Harman Patil (Editor)

Sentinel event

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A Sentinel Event is defined by The Joint Commission (TJC) as any unanticipated event in a healthcare setting resulting in death or serious physical or psychological injury to a patient or patients, not related to the natural course of the patient's illness. Sentinel events specifically include loss of a limb or gross motor function, and any event for which a recurrence would carry a risk of a serious adverse outcome. Sentinel events are identified under TJC accreditation policies to help aid in root cause analysis and to assist in development of preventative measures. The Joint Commission tracks events in a database to ensure events are adequately analyzed and undesirable trends or decreases in performance are caught early and mitigated.


Sentinel events

Specific events requiring review

Powers Sentinel Event

Sentinel events include "unexpected occurrences involving death or serious physical or psychological injury, or the risk thereof" and all of the following, even if the outcome was not death or major permanent loss of function:

  • Infant abduction, or discharge to the wrong family.
  • Unexpected death of a full-term infant.
  • Severe neonatal jaundice (bilirubin over 30 milligrams/deciliter).
  • Surgery on the wrong individual or wrong body part.
  • Instrument or object left in a patient after surgery or another procedure.
  • Rape in an acute-care setting.
  • Suicide in an acute-care setting, or within 72 hours of discharge.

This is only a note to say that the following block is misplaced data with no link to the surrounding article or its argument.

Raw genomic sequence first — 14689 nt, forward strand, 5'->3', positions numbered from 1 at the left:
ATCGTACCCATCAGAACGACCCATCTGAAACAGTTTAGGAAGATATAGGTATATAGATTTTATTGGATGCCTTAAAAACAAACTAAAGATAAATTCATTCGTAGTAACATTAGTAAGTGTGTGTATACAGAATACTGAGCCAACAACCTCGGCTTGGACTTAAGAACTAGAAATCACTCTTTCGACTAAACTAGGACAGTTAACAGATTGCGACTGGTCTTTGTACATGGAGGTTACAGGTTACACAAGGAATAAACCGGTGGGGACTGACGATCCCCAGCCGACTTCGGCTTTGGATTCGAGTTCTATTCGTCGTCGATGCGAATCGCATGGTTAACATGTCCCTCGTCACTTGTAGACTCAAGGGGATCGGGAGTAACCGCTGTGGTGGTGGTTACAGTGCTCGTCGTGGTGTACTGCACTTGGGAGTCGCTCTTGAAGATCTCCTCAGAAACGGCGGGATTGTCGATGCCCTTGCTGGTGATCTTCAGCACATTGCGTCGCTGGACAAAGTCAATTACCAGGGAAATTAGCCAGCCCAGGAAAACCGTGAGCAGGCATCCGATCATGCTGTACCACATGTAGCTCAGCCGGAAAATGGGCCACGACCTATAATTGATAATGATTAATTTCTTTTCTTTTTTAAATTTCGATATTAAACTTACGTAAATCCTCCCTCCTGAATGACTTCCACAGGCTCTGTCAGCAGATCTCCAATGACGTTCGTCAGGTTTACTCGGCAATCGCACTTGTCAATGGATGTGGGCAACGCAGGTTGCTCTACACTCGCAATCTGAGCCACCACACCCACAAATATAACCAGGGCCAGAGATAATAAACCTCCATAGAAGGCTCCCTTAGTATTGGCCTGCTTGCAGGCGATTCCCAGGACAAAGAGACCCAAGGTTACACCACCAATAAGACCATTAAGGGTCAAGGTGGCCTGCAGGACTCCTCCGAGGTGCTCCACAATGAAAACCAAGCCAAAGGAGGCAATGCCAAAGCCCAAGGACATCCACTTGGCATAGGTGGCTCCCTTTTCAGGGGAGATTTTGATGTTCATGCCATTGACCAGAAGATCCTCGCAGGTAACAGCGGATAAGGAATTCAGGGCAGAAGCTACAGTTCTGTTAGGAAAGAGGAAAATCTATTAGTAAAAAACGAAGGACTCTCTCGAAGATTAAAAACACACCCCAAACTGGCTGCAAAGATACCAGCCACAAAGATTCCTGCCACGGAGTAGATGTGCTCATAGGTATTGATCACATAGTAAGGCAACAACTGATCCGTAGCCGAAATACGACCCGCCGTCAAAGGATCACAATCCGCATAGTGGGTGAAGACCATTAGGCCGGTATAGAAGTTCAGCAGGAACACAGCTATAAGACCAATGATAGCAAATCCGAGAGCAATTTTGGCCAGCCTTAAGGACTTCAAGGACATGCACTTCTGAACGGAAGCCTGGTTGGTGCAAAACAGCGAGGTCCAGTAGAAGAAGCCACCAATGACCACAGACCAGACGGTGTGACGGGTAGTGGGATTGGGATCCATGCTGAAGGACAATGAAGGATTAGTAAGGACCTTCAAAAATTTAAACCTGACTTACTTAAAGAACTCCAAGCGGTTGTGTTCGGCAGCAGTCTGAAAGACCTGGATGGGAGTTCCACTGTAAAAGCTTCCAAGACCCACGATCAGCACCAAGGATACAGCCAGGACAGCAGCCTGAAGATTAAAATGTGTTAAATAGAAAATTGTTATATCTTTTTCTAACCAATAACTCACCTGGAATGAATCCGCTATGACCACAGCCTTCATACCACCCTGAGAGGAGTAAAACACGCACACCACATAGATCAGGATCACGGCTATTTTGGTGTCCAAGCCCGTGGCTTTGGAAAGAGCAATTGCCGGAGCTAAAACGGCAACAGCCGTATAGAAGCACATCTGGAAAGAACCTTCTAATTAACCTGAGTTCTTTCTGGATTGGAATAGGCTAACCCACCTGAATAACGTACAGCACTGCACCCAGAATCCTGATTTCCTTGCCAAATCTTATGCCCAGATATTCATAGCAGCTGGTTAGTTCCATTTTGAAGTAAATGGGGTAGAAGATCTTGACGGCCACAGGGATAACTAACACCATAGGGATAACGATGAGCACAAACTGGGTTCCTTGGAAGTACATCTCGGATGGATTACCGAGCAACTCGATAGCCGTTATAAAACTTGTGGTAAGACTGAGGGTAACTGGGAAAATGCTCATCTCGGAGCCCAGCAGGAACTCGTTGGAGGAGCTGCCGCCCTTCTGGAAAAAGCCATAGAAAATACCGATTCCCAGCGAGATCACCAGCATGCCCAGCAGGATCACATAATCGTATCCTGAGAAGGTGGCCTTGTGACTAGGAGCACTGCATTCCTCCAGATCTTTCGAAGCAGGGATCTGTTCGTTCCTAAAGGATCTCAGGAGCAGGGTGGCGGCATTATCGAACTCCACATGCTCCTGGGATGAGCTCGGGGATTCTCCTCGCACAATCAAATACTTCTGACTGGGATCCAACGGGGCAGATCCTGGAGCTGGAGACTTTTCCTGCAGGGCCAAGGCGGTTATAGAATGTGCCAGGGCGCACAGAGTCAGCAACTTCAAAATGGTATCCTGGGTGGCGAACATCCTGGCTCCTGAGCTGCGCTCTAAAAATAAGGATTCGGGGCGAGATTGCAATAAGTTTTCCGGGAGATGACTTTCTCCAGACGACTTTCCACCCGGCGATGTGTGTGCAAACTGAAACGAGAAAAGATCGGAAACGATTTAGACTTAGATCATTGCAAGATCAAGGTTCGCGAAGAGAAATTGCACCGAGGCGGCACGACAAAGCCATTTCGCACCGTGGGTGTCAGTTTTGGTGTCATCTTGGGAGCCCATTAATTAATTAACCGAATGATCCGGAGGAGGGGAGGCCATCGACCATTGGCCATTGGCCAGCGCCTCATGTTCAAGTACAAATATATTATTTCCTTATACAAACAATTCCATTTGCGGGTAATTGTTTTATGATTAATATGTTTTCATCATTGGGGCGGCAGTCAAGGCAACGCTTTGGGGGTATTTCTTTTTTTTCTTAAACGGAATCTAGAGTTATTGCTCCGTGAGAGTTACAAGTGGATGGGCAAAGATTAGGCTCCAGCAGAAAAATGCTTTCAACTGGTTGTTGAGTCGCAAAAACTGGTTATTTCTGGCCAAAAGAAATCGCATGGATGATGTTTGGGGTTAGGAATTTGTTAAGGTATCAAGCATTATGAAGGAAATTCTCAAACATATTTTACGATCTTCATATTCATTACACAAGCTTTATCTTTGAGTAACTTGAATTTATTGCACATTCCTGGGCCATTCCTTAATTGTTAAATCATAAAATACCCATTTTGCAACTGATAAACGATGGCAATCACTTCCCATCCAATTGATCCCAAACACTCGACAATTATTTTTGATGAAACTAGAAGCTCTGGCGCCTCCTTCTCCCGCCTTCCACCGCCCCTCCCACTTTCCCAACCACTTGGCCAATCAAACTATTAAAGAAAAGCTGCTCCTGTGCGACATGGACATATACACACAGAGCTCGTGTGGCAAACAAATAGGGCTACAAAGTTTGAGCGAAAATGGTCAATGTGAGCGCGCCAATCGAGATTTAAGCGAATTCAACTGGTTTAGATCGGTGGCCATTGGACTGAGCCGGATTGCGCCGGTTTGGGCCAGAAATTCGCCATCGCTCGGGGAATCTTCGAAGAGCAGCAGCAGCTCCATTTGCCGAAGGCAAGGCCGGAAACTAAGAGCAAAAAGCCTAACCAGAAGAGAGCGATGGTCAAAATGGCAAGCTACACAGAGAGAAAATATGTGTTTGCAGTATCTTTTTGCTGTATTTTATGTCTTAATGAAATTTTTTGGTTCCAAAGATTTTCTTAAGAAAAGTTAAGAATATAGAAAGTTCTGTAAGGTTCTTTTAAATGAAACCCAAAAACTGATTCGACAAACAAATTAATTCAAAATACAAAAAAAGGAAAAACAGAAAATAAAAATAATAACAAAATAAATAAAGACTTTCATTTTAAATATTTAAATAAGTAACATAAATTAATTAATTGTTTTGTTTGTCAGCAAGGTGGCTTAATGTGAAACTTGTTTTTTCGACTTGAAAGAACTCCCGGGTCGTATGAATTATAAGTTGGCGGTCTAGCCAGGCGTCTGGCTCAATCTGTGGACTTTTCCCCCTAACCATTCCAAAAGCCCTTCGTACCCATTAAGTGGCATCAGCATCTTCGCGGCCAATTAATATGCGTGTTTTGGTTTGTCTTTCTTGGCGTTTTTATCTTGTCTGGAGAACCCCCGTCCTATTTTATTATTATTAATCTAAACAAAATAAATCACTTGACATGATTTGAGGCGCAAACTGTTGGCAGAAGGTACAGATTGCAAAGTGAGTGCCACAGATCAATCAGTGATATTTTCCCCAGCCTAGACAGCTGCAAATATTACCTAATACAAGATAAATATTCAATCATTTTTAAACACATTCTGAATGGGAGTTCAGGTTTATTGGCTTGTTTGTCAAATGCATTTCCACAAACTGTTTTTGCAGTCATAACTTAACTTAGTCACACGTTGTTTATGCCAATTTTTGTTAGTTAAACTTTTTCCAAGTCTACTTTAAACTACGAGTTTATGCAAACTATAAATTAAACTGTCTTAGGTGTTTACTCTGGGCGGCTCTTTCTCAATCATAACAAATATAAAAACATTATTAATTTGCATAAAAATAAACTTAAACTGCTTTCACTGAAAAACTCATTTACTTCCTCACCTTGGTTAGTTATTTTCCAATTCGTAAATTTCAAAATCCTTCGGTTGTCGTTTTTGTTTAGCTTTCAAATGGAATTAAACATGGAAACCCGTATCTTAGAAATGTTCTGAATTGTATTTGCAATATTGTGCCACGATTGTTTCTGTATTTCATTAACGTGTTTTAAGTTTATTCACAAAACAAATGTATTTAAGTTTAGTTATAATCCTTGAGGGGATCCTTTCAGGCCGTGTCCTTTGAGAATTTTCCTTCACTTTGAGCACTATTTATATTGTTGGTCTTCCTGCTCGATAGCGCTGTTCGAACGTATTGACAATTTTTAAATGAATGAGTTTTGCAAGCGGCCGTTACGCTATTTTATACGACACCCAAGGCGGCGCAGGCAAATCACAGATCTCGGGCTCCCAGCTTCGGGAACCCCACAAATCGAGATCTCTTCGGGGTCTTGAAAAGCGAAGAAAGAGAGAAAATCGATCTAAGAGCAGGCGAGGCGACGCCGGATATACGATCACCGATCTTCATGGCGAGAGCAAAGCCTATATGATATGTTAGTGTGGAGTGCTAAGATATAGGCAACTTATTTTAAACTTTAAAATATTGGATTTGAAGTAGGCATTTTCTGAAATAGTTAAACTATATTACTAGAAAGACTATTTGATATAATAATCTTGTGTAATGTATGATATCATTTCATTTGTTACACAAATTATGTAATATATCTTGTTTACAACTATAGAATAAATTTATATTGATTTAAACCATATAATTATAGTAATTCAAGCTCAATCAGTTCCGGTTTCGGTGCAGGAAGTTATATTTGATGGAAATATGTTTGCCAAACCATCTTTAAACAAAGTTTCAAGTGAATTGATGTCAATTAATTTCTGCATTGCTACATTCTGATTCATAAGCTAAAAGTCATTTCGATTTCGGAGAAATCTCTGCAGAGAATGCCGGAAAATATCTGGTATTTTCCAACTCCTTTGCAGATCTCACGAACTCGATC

• Hemolytic transfusion reaction due to blood group incompatibilities.
  • Radiation therapy to the wrong body region or 25% above the planned dose.
  • In addition to the list above, The Joint Commission requires each accredited organization to define sentinel events for its own care system and put into place monitoring procedures to detect these events and a procedure for root cause analysis.

    Actions and reporting

    Participation is necessary by the leadership of TJC accredited healthcare organizations and by the persons closely involved in the systems under review. Causal factors are analyzed, focusing on systems and processes, not individual performance. Potential improvements, called an "action plan", are identified and implemented to decrease the likelihood of such events in the future. Each accredited organization is encouraged, but not required, to report any sentinel event to The Joint Commission. However, the organization is expected to prepare a root cause analysis and action plan within 45 calendar days of the event. In addition, healthcare organizations are required to notify the Food and Drug Administration (FDA) and device manufacturers within 10 days of a sentinel event caused by a medical device, according to the Safe Medical Device Act of 1990. Statistics of sentinel events are recorded and published by the FDA's MedWatch program.

    Advantages of reporting sentinel events to The Joint Commission are:

  • Adding to the database with dissemination to other health care facilities, preventing other adverse events.
  • Consultation with The Joint Commission on implementing the root cause analysis and action plan.
  • Association with national accrediting body reassures the public that all steps are being taken to prevent a recurrence.
  • Joint Commission actions

    After review of the accredited facility's report on the sentinel event, The Joint Commission issues an Official Accreditation Decision Report that may modify the organization's current accreditation status, assign an appropriate "measure of success", or a require follow-up survey within six months. A healthcare facility that fails to complete a root cause analysis of the sentinel event and action plan within the time frame can be placed on "Accreditation Watch" by the Joint Commission, a status that can be publicly disclosed . The Joint Commission disseminates "sentinel event alerts" identifying specific sentinel events, their underlying causes, and steps to prevent recurrence.

    Further nursing research is ongoing at a number of 'magnet' hospitals in the United States, especially to reduce the number of patient falls that may lead to sentinel events.


    Sentinel event Wikipedia